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Projects and R & D products

Faba Bean Initiative has several ongoing projects that seek to promote and diversify the use of faba bean both in human and animals. We are working to help faba bean recover the ground lost to other legume such as soybean that are not traditional components of our Mediterranean diet.

Through R&D in agrifood, we strive to develop new varieties resistant to diseases and pests, which are more attractive and healthier for the consumer.

Pathogen resistance

The incidence of certain pests/diseases and unstable yields have been the major drawbacks for this crop. Broomrape (Orobanche crenata) is the most limiting disease in many Andalusian areas. This parasitic weed produces up to 500,000 seeds per plant, and none of the current control measures is fully effective., The development of resistant varieties is the most economically efficient and environmentally friendly strategy for the future.

Fungal diseases such as Ascochyta blight, chocolate spot (Botrytis fabae) and rust (Uromyces viciae-fabae) also cause yield reductions that depend on the growth region and environmental conditions.

The work accomplished over the last 20 years by the legume research team at IFAPA has produced a number of highly productive varieties and advanced lines resistant to these pathogens and well adapted to our environmental conditions.

Quality characteristics

Spain is the European country that consumes most faba beans. The "major" types (Aguadulce type, Muchamiel, etc..) are preferred for human consumption while the "equina" types are traditionally used for animal feed. Due to its high content of protein and phosphorus, they are a good complement to cereals. The palatability and excellent results in ruminants and cattle make faba beans and other traditional legumes valuable crops for feed industry, livestock production.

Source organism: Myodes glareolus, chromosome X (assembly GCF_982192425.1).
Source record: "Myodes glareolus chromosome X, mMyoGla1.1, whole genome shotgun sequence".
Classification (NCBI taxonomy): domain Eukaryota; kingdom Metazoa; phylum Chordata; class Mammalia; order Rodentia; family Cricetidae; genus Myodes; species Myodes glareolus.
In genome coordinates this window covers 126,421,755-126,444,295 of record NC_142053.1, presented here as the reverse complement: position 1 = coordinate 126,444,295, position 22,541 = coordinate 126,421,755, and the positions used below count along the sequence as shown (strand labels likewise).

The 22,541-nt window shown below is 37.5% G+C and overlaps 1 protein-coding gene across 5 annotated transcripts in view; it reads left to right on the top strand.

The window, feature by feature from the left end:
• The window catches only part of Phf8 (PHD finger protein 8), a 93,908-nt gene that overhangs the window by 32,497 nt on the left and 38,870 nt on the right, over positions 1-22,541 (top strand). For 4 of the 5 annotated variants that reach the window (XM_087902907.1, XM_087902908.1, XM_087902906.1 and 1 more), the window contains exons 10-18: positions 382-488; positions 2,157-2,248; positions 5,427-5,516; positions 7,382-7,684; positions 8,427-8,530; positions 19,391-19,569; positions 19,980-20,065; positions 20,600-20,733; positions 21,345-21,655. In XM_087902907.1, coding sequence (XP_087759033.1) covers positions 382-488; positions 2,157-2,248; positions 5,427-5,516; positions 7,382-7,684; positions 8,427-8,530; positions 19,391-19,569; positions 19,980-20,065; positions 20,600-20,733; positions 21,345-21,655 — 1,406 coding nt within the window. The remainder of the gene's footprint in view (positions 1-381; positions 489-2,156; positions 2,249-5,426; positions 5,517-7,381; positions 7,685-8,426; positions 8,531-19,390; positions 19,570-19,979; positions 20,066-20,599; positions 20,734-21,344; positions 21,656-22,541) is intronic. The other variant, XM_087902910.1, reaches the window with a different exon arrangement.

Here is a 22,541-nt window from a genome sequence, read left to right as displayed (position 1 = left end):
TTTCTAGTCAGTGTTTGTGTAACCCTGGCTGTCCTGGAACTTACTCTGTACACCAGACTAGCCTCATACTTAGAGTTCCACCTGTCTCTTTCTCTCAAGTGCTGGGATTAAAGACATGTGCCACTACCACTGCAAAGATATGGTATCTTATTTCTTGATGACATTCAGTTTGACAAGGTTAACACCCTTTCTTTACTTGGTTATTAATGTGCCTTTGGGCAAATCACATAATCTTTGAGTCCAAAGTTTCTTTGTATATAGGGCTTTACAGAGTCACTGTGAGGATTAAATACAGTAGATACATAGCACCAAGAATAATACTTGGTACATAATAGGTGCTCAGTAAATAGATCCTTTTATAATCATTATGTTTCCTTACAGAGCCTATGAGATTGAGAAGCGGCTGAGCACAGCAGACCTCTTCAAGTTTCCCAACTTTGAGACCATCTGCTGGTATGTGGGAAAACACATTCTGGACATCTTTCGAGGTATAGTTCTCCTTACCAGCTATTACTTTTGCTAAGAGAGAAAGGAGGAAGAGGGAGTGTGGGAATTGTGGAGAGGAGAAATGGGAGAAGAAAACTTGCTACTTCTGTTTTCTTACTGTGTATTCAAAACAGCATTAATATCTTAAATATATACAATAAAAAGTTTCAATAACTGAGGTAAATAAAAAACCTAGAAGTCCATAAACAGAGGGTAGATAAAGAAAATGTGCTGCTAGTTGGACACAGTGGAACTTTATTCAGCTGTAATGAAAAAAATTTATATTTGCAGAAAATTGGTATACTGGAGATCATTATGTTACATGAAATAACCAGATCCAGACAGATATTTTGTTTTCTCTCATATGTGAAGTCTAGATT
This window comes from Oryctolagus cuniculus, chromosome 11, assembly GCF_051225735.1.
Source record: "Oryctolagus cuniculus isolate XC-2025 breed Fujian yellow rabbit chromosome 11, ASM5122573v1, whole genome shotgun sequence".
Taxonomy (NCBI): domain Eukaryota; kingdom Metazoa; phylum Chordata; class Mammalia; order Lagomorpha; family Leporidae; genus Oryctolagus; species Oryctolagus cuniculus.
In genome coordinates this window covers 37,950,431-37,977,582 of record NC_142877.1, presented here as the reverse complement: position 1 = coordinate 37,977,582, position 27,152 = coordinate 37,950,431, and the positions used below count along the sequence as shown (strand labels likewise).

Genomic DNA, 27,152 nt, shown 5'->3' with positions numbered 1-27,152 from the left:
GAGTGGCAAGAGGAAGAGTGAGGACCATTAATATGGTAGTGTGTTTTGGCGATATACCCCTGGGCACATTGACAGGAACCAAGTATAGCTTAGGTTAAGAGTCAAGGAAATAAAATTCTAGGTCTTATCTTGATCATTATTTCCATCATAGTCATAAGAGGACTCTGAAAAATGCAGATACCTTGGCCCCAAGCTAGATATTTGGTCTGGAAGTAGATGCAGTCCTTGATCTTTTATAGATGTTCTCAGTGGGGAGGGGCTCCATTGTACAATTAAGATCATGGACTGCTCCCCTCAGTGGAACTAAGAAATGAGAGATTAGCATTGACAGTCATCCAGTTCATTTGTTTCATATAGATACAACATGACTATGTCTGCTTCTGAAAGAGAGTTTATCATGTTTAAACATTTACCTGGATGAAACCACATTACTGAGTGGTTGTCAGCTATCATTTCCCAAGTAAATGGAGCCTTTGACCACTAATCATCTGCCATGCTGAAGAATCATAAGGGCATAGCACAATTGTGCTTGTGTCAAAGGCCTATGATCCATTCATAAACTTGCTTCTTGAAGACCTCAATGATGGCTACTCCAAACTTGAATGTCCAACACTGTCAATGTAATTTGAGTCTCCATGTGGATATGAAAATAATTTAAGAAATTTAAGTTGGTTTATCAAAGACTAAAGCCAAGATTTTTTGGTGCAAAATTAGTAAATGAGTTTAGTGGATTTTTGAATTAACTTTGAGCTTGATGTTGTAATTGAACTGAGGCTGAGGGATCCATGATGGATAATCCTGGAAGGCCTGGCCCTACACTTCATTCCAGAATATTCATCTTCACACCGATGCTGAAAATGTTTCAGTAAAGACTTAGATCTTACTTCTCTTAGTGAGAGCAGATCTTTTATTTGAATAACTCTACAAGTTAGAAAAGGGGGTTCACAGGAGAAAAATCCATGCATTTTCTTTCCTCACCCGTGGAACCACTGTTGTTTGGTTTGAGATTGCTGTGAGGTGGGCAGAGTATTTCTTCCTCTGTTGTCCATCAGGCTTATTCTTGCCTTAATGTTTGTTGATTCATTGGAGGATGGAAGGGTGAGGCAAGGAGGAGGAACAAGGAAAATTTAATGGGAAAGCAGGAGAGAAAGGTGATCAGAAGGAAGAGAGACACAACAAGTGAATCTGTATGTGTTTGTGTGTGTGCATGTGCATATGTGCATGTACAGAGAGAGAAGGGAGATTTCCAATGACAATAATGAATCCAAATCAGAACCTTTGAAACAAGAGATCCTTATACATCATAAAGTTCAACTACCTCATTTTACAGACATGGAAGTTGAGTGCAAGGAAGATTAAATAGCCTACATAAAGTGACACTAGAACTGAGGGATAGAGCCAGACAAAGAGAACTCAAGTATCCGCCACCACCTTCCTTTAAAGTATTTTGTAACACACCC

Faba beans contain certain antinutritrional elements like tannins and vicine-convicine, which decrease the digestibility of the protein and need to be eliminated through specific breeding programs. Tannins are present in varieties with colored flowers (60%) but lacking from those with white flowers (0.06%).

High levels of vicine-convicine can cause hemolytic anemia (favism) in humans and also affects egg quality and hatching ability in poultry farms. Both problems have already been solved by IFAPA researchers who obtained varieties with white flowers and no tannins. In addition, we identified plants free of vicine-convicine that are being used to develop new varieties free of these compounds.

We aim to promote and revitalize faba bean crops, generating new accessions for:

Human consumption: soft (tender) faba bean for freezing and canning, tannin and vicine-convicine free, improved taste (Brix degrees), highly productive varieties and resistance to the most common diseases.

Animal feeds: equina type faba bean resistant to broomrape and free of tannins and vicine-convicine.